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    Police Seek Funds for Tobacco Stings

    Teens in California town would test whether businesses follow the law.

    An undercover police sting normally done to curb teen drinking in a Los Angeles suburb might be extended to help cut down on tobacco use among minors.

    The Ontario Police Department has applied for a $50,000 grant from San Bernardino County to set up an undercover operation using high school and middle school students as decoys to buy cigarettes and other tobacco products from convenience stores, groceries and tobacco shops, according to the Los Angeles Times. Clerks violating the underage ordinance would be cited and face fines up to $1,000.

    The department investigates illegal tobacco sales when a complaint is filed and sends in teens undercover to buy tobacco products. In the past year, two of five stores where the undercover stings took place sold tobacco to the youths, who are known as Explorer Scouts, the report said.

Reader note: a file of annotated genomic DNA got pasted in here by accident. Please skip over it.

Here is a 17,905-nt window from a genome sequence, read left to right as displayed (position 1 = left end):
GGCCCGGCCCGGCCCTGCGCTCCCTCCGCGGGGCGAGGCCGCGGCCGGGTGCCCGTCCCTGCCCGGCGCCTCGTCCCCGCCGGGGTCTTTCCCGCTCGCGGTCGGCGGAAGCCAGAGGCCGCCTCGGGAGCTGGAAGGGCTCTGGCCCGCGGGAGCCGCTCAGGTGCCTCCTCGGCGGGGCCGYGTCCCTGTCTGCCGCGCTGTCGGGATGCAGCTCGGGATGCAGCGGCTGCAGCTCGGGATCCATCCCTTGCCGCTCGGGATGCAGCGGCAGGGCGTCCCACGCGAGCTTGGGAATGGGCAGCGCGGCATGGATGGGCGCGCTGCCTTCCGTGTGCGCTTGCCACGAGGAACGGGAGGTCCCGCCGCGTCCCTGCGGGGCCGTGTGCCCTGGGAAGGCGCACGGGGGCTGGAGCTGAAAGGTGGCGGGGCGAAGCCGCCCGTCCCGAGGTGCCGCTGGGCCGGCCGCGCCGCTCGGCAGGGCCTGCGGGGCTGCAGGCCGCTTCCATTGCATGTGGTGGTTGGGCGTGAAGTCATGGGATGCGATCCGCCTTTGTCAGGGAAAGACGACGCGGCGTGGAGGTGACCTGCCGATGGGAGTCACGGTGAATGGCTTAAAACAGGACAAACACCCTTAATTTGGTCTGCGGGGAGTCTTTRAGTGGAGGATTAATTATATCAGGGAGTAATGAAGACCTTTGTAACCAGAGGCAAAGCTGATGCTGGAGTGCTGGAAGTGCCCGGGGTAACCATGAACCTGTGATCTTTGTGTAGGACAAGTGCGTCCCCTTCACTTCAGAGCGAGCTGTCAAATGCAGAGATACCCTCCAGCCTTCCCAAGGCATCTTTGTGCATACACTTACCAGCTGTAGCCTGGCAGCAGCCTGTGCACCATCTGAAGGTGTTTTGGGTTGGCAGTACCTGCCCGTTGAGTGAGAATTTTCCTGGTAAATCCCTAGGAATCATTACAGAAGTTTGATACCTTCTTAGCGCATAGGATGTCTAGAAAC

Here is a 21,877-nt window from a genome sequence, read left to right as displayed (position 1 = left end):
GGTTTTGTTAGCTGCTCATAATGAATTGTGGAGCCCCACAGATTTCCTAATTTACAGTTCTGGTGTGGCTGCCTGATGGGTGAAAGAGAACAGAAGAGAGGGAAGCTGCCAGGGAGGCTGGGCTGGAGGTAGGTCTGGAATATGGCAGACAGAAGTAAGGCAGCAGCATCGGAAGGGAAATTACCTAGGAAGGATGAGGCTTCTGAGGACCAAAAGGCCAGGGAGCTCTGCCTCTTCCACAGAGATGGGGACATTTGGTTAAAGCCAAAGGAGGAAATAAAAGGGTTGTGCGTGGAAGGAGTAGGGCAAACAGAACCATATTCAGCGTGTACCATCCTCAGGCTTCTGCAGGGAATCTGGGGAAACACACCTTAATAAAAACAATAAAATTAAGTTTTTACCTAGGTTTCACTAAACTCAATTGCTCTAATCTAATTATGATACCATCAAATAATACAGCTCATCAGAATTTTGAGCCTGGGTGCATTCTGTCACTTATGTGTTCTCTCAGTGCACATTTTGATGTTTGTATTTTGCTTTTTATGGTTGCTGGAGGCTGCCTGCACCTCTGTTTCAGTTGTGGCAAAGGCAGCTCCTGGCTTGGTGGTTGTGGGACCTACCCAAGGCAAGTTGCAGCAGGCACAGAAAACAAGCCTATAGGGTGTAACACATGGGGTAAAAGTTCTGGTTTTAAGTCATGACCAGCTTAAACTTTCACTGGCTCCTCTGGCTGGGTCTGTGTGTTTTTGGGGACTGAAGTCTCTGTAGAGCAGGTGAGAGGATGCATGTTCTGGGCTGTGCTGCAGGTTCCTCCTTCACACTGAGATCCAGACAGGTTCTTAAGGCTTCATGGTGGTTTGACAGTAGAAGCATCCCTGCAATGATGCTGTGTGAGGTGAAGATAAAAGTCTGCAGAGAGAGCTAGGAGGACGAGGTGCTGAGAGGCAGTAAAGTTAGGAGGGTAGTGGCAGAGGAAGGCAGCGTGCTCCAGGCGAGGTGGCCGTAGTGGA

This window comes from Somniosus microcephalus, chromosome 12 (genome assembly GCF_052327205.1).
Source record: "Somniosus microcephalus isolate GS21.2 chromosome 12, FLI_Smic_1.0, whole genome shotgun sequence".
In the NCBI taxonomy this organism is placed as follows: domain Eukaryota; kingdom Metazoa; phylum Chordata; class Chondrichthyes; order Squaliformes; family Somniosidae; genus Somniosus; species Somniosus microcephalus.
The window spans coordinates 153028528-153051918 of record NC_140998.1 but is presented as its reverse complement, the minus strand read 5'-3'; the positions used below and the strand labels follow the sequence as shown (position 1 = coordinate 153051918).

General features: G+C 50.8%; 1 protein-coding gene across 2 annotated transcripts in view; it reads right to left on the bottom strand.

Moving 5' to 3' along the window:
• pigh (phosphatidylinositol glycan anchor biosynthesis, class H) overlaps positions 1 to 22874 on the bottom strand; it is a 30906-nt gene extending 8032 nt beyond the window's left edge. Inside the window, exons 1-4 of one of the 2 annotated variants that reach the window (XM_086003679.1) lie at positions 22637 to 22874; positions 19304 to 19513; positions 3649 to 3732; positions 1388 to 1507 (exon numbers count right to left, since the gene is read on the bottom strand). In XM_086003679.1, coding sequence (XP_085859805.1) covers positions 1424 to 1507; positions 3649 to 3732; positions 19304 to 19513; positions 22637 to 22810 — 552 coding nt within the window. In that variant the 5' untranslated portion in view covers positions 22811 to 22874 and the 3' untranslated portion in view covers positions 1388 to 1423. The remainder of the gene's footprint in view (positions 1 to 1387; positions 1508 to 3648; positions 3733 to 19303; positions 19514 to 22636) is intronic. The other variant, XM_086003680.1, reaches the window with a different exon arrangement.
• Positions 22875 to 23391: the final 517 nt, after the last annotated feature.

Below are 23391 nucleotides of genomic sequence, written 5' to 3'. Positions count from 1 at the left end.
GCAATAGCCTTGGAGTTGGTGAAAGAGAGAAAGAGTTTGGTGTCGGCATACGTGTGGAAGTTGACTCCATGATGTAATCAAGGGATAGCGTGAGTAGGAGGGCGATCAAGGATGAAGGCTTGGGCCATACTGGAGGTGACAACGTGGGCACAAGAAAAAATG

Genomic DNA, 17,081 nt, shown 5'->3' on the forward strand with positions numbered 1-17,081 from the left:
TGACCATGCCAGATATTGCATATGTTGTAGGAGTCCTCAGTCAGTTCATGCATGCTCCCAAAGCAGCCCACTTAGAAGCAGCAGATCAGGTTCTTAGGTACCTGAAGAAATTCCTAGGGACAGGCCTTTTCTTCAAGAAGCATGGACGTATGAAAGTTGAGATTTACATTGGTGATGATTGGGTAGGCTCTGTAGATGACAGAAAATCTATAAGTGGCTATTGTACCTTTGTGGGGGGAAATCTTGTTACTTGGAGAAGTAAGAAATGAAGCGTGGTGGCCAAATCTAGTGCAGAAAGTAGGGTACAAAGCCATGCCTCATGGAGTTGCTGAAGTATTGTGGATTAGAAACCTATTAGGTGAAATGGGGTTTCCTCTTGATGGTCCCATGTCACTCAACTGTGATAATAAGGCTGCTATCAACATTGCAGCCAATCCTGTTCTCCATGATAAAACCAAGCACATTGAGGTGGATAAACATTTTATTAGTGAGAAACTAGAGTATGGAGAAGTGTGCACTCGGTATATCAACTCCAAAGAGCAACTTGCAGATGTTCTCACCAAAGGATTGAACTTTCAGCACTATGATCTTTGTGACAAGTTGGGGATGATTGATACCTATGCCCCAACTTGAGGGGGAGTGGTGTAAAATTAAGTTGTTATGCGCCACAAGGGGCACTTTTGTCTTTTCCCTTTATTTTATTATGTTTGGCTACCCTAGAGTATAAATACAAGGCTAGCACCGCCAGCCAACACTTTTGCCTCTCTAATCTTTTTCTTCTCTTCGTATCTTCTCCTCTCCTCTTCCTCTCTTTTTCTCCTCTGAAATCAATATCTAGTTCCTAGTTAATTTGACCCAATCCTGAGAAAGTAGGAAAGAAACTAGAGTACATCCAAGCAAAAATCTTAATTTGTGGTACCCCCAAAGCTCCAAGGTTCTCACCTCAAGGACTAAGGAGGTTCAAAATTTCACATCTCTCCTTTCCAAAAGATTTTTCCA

John Duffield, a community policing officer, said grocery chains where employees are trained better tend not to have problems of selling tobacco products to minors. Liquor stores and small neighborhood stores generate most of the complaints.

    "But what often happens is the merchants sell off their properties and you never know who the new owners are. They change clerks all of the time and that can lead to problems," Duffield said.

    Ontario's proposal also suggests spending money to educate students about the dangers of smoking and store clerks about tobacco laws. The city is considering taking the anti-smoking program to billboards, public service announcements on cable television and closed-circuit televisions at airports and malls.

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